Rep. Eric Massa (D-NY) has introduced his so-called "Broadband Internet Fairness Act," or H.R. 2902. It is surely one of the more misguided pieces of legislation I've seen from this Congress. In the interest of truth-in-disclosure, it more appropriately should be named the "Broadband Internet Rate Regulation Act."
In essence, what the bill does, pure and simple, is require that the Federal Trade Commission conduct a full-blown rate case before broadband Internet providers are allowed to offer any "volume usage service plans." Peruse Sections 3 and 4 of the bill and you'll see that before a provider may offer any such capacity-based billing plan, it must submit cost data akin to that required in the days when Ma Bell's rates were established in months-long rate proceedings. When all the cost data is submitted, the FTC determines whether the rates proposed in the volume usage plan are "unjust, unreasonable, or discriminatory" -- the traditional public utility regulatory standard. The FTC would be empowered to enjoin the plan and issue civil penalties to enforce the prohibition against "unreasonable" plans.
All of this in reaction to Time Warner's very modest proposal in April to trial volume usage billing plans in four cities. As I explained in these two pieces at the time -- the "Free Lunch Free Press" and the "Common Carrier Free Press" -- in light of foreseeable Internet capacity constraints imposed by rapidly increasing peer-to-peer file-sharing applications, these pricing experiments should have been welcomed, not used as a basis for grandstanding. When network traffic reaches certain capacity levels, the only alternative is to build more capacity or reduce the level of traffic or service quality. If more capacity is built and operated, someone has to pay the costs, although Free Press refuses to acknowledge this. Hence the "Free Lunch" Free Press moniker.
The fact is that with 5% of Internet users generating almost half of all Internet traffic, tiered pricing plans based on the amount of usage might be the fairest pricing regime in that the larger number of low volume users would not be required to subsidize the infrastructure expansion costs caused by the smaller number of high volume users. This is not to say that consumers necessarily will accept such plans, or that they are the only way of addressing capacity constraints. But assessing consumer reactions in the real-world marketplace is what Time Warner's trials presumably were intended to do.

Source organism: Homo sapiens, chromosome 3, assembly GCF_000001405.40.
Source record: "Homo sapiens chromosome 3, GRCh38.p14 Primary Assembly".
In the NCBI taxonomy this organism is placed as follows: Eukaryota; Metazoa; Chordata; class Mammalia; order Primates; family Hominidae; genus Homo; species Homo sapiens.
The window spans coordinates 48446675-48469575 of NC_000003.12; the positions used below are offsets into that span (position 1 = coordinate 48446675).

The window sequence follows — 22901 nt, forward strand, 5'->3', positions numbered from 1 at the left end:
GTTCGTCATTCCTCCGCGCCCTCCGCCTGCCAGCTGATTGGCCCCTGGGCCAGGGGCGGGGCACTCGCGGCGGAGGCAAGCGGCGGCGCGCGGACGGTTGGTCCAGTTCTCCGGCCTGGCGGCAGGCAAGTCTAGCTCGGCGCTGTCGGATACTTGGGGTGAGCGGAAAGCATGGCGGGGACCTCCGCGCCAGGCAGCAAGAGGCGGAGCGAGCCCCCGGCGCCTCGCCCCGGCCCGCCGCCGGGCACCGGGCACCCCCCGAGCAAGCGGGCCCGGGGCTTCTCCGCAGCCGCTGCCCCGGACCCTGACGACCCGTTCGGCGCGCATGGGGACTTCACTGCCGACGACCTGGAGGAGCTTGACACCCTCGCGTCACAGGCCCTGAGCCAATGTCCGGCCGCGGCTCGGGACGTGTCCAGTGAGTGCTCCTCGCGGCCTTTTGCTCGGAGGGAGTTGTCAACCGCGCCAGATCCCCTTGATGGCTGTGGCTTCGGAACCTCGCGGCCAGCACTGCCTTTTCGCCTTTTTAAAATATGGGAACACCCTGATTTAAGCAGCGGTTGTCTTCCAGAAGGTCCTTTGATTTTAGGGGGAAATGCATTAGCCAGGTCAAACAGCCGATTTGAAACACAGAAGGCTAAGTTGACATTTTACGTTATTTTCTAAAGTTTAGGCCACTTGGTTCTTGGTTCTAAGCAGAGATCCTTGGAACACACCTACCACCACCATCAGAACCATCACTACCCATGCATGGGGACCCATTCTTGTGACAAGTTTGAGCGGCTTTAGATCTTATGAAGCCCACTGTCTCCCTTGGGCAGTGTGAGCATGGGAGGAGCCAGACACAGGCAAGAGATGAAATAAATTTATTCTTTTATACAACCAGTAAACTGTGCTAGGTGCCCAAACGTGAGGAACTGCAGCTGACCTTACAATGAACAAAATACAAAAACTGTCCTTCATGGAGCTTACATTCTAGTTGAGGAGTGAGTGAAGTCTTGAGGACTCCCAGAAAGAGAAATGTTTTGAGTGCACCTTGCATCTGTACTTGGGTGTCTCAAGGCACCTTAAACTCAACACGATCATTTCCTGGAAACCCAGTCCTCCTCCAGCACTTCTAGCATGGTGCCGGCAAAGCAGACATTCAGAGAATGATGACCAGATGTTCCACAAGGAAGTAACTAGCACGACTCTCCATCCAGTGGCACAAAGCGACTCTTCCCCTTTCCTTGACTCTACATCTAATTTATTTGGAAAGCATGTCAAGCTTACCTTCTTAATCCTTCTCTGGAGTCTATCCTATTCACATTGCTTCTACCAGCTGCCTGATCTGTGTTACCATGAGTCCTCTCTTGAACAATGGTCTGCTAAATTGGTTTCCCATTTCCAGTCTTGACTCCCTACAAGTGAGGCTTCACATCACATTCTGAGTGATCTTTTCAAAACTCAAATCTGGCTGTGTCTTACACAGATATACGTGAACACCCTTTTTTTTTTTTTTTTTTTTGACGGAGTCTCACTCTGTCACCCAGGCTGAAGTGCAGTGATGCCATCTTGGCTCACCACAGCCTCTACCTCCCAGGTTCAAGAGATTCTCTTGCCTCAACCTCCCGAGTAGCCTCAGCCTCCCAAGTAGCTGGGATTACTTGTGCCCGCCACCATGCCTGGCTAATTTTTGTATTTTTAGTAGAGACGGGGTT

But here is the key. Free Press and Rep. Massa simply don't recognize, or won't acknowledge, that we no longer live in a marketplace environment that in any way resembles the monopolistic environment that prevailed when Ma Bell was subject to the very same type of cost-of-service rate case that Rep. Massa wants to impose on today's Internet providers. The broadband marketplace may not be the classical wheat market, but it is effectively competitive. And it is becoming more so every day. This marketplace competitiveness will protect consumers from any abuses far better than turning the FTC into the Federal Internet Rate Regulation Commission.
Indeed, it is more than a little ironic that Rep. Massa wants to put the FTC into the Internet rate regulation business. For it was the FTC staff that issued a comprehensive 160 page report on broadband policy in June 2007, with a particular focus on whether there was any justification for "net neutrality" regulation akin to that advocated by Rep. Massa and Free Press. That report, issued after public hearings and voluminous testimony, concluded it would be a mistake for the government to promulgate and enforce net neutrality-type regulations.